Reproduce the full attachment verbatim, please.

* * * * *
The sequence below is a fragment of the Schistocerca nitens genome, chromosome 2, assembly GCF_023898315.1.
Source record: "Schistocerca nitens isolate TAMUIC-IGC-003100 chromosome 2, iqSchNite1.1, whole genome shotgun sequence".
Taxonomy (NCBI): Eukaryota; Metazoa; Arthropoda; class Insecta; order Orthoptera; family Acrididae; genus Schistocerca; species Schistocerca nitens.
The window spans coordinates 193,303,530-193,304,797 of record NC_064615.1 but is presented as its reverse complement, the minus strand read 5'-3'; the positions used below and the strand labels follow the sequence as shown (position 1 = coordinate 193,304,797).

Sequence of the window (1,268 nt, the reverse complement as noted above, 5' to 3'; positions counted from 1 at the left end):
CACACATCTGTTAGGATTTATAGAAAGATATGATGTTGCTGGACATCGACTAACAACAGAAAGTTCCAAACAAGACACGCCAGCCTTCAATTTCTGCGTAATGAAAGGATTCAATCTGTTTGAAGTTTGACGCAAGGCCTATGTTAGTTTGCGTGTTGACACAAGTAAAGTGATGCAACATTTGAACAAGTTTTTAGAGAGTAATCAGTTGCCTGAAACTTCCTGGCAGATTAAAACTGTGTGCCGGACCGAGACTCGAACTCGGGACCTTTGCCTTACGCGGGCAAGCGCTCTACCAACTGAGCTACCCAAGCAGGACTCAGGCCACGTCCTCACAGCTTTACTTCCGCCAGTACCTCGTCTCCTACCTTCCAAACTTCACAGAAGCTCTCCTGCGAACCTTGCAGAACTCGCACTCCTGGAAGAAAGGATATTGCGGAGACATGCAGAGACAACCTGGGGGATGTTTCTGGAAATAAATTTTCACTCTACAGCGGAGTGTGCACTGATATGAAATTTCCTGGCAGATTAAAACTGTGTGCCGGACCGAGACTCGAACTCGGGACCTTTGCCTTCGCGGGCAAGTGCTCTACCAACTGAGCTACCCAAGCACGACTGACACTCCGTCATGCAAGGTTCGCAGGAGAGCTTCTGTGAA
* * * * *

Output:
The sequence below is a fragment of the Schistocerca nitens genome, chromosome 2, assembly GCF_023898315.1.
Source record: "Schistocerca nitens isolate TAMUIC-IGC-003100 chromosome 2, iqSchNite1.1, whole genome shotgun sequence".
Taxonomy (NCBI): Eukaryota; Metazoa; Arthropoda; class Insecta; order Orthoptera; family Acrididae; genus Schistocerca; species Schistocerca nitens.
The window spans coordinates 193,303,530-193,304,797 of record NC_064615.1 but is presented as its reverse complement, the minus strand read 5'-3'; the positions used below and the strand labels follow the sequence as shown (position 1 = coordinate 193,304,797).

Sequence of the window (1,268 nt, the reverse complement as noted above, 5' to 3'; positions counted from 1 at the left end):
CACACATCTGTTAGGATTTATAGAAAGATATGATGTTGCTGGACATCGACTAACAACAGAAAGTTCCAAACAAGACACGCCAGCCTTCAATTTCTGCGTAATGAAAGGATTCAATCTGTTTGAAGTTTGACGCAAGGCCTATGTTAGTTTGCGTGTTGACACAAGTAAAGTGATGCAACATTTGAACAAGTTTTTAGAGAGTAATCAGTTGCCTGAAACTTCCTGGCAGATTAAAACTGTGTGCCGGACCGAGACTCGAACTCGGGACCTTTGCCTTACGCGGGCAAGCGCTCTACCAACTGAGCTACCCAAGCAGGACTCAGGCCACGTCCTCACAGCTTTACTTCCGCCAGTACCTCGTCTCCTACCTTCCAAACTTCACAGAAGCTCTCCTGCGAACCTTGCAGAACTCGCACTCCTGGAAGAAAGGATATTGCGGAGACATGCAGAGACAACCTGGGGGATGTTTCTGGAAATAAATTTTCACTCTACAGCGGAGTGTGCACTGATATGAAATTTCCTGGCAGATTAAAACTGTGTGCCGGACCGAGACTCGAACTCGGGACCTTTGCCTTCGCGGGCAAGTGCTCTACCAACTGAGCTACCCAAGCACGACTGACACTCCGTCATGCAAGGTTCGCAGGAGAGCTTCTGTGAA